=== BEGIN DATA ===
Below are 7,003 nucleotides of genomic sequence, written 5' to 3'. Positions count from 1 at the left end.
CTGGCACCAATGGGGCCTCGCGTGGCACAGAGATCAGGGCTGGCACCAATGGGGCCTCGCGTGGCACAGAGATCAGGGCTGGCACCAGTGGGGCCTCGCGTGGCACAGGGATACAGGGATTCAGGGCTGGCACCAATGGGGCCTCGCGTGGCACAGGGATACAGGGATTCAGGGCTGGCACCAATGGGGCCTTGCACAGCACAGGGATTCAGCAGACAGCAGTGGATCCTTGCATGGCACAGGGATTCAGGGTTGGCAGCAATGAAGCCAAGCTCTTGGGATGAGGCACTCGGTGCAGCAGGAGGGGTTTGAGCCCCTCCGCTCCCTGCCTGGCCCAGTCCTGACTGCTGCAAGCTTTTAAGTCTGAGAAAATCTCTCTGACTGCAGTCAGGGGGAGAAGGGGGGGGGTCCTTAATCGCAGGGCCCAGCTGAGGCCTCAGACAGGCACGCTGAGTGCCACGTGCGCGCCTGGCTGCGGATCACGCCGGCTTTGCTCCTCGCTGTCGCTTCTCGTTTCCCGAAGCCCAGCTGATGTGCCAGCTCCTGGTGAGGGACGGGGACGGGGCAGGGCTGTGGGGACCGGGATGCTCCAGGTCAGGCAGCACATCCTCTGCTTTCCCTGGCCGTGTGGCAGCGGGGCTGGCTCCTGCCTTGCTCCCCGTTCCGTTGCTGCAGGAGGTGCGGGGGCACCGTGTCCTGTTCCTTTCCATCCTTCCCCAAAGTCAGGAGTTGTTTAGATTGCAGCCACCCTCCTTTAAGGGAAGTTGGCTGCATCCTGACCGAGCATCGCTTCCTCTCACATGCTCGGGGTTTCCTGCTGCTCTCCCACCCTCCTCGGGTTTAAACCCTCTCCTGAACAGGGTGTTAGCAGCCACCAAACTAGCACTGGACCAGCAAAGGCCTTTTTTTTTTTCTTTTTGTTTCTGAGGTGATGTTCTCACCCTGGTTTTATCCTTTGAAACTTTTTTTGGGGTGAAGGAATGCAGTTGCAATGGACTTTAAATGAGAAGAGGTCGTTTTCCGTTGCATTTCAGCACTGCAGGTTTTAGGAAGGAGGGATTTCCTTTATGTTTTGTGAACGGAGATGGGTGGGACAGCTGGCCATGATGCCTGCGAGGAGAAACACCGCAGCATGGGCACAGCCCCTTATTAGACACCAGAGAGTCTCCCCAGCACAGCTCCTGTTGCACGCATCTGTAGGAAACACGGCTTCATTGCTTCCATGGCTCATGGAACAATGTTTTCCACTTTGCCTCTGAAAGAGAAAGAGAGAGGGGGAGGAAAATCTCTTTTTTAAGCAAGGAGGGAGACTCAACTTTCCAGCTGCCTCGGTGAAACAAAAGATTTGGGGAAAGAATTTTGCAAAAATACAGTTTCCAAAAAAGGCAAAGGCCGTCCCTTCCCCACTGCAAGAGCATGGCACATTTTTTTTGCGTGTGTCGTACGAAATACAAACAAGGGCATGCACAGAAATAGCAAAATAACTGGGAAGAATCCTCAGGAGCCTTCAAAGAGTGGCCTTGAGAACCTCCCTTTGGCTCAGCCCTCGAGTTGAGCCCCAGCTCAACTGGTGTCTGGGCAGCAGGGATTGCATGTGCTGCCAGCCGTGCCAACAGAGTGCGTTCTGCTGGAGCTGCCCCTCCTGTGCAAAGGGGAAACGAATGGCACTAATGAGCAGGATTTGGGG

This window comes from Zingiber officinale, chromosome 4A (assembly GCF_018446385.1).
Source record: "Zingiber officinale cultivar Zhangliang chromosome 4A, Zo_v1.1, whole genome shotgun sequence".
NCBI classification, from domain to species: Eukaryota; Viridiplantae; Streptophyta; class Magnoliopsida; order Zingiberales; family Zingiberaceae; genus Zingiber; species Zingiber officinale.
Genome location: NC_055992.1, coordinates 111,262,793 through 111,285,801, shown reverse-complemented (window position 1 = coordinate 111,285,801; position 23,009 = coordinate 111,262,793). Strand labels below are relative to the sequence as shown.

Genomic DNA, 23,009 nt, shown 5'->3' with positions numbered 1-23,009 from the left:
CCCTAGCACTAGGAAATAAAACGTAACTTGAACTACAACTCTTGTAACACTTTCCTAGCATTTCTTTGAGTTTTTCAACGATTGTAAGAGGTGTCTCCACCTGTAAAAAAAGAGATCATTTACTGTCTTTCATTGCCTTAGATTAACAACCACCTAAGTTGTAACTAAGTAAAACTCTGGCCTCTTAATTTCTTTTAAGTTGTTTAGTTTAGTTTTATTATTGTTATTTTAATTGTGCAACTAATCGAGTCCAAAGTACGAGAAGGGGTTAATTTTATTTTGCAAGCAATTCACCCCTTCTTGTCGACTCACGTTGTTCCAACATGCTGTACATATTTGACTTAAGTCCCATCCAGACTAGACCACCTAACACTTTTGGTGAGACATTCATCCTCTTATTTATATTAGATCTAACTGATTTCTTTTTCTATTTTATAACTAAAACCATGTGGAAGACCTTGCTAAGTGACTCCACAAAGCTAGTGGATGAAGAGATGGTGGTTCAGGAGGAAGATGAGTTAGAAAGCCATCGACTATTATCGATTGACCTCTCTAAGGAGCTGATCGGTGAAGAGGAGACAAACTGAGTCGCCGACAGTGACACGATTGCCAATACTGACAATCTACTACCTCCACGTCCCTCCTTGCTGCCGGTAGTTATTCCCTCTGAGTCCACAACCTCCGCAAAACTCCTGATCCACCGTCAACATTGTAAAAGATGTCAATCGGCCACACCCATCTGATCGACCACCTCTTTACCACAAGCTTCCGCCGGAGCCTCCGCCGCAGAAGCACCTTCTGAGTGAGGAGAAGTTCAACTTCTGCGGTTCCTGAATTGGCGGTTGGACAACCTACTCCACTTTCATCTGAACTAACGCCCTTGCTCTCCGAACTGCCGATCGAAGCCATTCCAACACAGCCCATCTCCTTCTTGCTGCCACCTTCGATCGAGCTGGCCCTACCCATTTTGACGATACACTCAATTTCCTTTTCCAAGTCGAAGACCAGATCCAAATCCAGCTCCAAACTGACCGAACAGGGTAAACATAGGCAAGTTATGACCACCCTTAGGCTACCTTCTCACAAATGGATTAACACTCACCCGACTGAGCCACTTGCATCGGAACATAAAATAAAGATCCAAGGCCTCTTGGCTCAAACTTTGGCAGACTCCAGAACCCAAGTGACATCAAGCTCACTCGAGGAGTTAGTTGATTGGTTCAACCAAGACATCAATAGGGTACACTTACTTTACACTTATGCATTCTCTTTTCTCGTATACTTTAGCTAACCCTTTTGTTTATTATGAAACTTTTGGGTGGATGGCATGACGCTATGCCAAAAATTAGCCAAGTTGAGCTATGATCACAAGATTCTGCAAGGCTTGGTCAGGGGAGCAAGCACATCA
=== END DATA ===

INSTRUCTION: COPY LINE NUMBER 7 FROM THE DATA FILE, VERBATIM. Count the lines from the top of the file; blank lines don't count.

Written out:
Genomic DNA, 23,009 nt, shown 5'->3' with positions numbered 1-23,009 from the left: